As a reminder to whom it may concern, January is usually when you are supposed to pay your Contribución Immobilieria (property taxes). If you pay early and in a one lump sum payment verses splitting the payments and paying every 6 months instead, you get a hefty rebate! We bought booze with the change back. Vermouth which is called a Martini here because of the company brand name and some Vodka which helps in making Long Island Ice Teas (if we ever find Triple Sec, Where, where??) at least made our tax payment with it's cash back more palatable.

January is the 2nd month of full on summer, down here in South America but this January is surprisingly cool. I'm sort of glad, because among some very strong winds that blew, December had mosquitos and a day that went from 92 degrees F. to 102! So cool and Mosquito free is good.

January 2013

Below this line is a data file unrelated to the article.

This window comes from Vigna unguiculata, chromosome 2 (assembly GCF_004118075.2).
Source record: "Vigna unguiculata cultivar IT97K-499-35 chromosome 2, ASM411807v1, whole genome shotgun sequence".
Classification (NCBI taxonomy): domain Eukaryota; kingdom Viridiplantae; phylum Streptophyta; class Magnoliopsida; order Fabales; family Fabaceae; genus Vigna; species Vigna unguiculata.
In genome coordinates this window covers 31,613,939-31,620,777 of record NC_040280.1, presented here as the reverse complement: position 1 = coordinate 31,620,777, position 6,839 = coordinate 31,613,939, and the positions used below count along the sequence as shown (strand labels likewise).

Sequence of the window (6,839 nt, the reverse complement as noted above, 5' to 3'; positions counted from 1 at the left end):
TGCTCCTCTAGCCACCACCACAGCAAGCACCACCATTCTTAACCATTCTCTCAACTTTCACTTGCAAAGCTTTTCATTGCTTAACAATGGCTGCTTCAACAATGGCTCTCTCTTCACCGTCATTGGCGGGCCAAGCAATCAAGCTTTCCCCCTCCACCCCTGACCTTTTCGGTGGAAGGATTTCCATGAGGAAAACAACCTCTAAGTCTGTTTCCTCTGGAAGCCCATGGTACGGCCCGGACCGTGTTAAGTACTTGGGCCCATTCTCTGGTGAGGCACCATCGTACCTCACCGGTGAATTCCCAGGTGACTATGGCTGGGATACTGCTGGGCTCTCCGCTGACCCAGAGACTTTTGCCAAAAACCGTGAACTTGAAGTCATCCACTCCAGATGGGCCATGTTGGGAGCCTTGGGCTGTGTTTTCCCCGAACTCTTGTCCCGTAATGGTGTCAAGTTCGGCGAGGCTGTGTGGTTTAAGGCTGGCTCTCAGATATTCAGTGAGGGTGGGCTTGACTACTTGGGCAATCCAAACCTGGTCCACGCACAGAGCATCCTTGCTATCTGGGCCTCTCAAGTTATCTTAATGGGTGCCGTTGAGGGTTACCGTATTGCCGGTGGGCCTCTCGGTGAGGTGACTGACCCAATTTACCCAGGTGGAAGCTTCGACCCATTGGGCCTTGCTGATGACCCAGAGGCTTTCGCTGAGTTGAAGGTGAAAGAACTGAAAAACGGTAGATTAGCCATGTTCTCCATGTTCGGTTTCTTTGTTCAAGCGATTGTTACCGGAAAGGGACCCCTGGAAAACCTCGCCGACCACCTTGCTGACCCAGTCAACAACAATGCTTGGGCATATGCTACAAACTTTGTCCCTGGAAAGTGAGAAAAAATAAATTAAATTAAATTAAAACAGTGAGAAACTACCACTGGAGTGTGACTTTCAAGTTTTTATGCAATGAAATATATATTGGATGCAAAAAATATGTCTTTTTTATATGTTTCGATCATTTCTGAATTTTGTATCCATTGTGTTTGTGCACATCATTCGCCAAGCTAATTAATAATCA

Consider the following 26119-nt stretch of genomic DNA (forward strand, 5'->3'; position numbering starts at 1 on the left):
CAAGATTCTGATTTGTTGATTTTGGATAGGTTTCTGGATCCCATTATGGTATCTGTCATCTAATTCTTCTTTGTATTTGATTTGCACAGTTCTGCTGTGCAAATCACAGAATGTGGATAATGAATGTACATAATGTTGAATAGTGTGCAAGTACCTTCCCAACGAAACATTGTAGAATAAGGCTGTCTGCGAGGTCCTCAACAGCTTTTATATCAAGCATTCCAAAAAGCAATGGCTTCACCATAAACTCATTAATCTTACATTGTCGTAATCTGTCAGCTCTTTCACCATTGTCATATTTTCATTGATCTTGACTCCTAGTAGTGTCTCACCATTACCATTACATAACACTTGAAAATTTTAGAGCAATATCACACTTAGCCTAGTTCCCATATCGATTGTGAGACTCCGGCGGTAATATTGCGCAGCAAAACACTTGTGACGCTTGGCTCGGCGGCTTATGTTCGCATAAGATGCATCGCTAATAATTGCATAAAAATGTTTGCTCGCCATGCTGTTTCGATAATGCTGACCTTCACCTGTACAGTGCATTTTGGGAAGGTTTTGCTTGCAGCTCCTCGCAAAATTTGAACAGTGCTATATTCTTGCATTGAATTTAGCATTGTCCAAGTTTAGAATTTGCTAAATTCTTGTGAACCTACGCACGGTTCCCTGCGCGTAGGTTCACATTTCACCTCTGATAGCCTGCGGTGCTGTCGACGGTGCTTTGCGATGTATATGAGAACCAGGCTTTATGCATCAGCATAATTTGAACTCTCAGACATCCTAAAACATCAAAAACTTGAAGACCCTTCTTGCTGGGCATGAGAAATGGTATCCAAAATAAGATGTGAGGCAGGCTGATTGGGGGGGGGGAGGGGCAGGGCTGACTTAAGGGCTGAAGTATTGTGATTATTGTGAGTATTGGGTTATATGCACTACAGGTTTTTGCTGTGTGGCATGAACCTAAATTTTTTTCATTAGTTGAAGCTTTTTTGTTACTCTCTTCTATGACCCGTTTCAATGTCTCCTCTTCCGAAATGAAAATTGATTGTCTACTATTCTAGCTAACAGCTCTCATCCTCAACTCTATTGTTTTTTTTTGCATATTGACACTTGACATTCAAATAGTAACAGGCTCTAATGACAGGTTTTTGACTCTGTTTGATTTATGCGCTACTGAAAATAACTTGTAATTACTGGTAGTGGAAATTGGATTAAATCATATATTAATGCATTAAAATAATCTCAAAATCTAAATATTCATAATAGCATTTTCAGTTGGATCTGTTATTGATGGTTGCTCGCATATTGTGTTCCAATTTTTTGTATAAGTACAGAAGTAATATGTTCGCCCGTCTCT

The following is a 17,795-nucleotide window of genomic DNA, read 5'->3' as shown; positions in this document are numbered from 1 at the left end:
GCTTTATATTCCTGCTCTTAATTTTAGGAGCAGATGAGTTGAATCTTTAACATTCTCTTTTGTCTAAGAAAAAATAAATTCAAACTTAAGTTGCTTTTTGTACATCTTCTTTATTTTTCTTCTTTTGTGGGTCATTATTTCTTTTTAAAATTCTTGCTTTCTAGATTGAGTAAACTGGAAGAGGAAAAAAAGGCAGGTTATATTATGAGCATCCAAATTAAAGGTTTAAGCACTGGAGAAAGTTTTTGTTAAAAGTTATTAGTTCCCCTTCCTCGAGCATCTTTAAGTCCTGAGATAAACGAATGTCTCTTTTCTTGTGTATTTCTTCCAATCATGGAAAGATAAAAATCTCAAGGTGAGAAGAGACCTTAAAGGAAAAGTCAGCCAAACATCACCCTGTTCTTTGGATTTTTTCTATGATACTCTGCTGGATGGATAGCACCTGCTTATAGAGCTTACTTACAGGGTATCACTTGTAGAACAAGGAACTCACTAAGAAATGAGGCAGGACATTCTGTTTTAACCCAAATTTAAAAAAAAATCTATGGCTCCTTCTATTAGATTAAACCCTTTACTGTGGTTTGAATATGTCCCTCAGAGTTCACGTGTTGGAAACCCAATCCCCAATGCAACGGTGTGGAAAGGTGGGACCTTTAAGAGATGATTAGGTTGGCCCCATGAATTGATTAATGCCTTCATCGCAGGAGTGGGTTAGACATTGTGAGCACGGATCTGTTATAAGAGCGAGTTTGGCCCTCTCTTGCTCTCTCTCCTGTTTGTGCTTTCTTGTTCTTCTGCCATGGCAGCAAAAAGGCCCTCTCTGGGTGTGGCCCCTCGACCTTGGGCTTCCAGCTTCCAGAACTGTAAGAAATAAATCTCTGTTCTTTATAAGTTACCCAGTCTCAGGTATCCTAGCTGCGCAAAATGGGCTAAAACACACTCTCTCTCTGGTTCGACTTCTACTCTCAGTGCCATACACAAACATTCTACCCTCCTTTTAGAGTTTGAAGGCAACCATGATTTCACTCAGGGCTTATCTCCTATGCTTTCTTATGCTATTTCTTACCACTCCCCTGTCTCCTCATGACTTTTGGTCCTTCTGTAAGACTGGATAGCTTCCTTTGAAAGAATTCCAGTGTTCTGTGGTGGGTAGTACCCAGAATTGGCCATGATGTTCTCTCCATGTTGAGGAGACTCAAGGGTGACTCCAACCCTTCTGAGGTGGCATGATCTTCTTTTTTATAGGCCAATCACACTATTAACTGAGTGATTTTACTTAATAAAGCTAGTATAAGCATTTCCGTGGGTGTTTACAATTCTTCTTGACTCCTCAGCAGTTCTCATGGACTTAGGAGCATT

Because of the wind and rain, the water outside at the beach is very brown and choppy.

Wally and I had a fight. That's very rare for us. Still, it left this transition between saying good bye to the old year and welcoming in the new one quite sour for me, but he says he's sorry and will try and do better. One thing I got out of his repentance is that he says he will help me a little bit with my struggling Spanish. I've been very depressed about my lack of progress. Can you tell? Conversing, actually speaking full sentences in Spanish, comes much easier to Wally than it does to me. I know more rules and grammar than he does but that hinders me, more than it helps. Wally knows a few phrases and is able to turn them in a variety of ways so that it sounds like he is speaking full on Spanish. He is now trying practice conversations with me. We started to watch some old Spanish movies and then review them in a mock conversation. So while I am still pissed at him, I also am kind of glad, he's finally helping me with one of my valid complaints! Viva Luchas!

Well, no matter what the coming year brings, I promise that the next post will be more upbeat and positive. May your year bring you, more Yes than no's!